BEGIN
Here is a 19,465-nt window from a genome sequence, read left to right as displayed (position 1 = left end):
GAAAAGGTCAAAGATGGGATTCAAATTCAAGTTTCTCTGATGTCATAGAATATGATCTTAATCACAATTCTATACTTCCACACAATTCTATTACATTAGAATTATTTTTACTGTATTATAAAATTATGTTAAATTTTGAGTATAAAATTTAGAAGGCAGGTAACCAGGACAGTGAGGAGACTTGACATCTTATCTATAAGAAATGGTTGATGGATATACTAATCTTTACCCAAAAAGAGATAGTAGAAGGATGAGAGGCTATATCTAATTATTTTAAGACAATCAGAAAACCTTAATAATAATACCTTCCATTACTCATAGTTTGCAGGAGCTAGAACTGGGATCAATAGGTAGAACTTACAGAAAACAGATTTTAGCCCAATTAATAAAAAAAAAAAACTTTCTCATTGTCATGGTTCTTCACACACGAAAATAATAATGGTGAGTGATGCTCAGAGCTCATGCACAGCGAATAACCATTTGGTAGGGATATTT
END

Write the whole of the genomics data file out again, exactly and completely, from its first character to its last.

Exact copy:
Here is a 19,465-nt window from a genome sequence, read left to right as displayed (position 1 = left end):
GAAAAGGTCAAAGATGGGATTCAAATTCAAGTTTCTCTGATGTCATAGAATATGATCTTAATCACAATTCTATACTTCCACACAATTCTATTACATTAGAATTATTTTTACTGTATTATAAAATTATGTTAAATTTTGAGTATAAAATTTAGAAGGCAGGTAACCAGGACAGTGAGGAGACTTGACATCTTATCTATAAGAAATGGTTGATGGATATACTAATCTTTACCCAAAAAGAGATAGTAGAAGGATGAGAGGCTATATCTAATTATTTTAAGACAATCAGAAAACCTTAATAATAATACCTTCCATTACTCATAGTTTGCAGGAGCTAGAACTGGGATCAATAGGTAGAACTTACAGAAAACAGATTTTAGCCCAATTAATAAAAAAAAAAAACTTTCTCATTGTCATGGTTCTTCACACACGAAAATAATAATGGTGAGTGATGCTCAGAGCTCATGCACAGCGAATAACCATTTGGTAGGGATATTT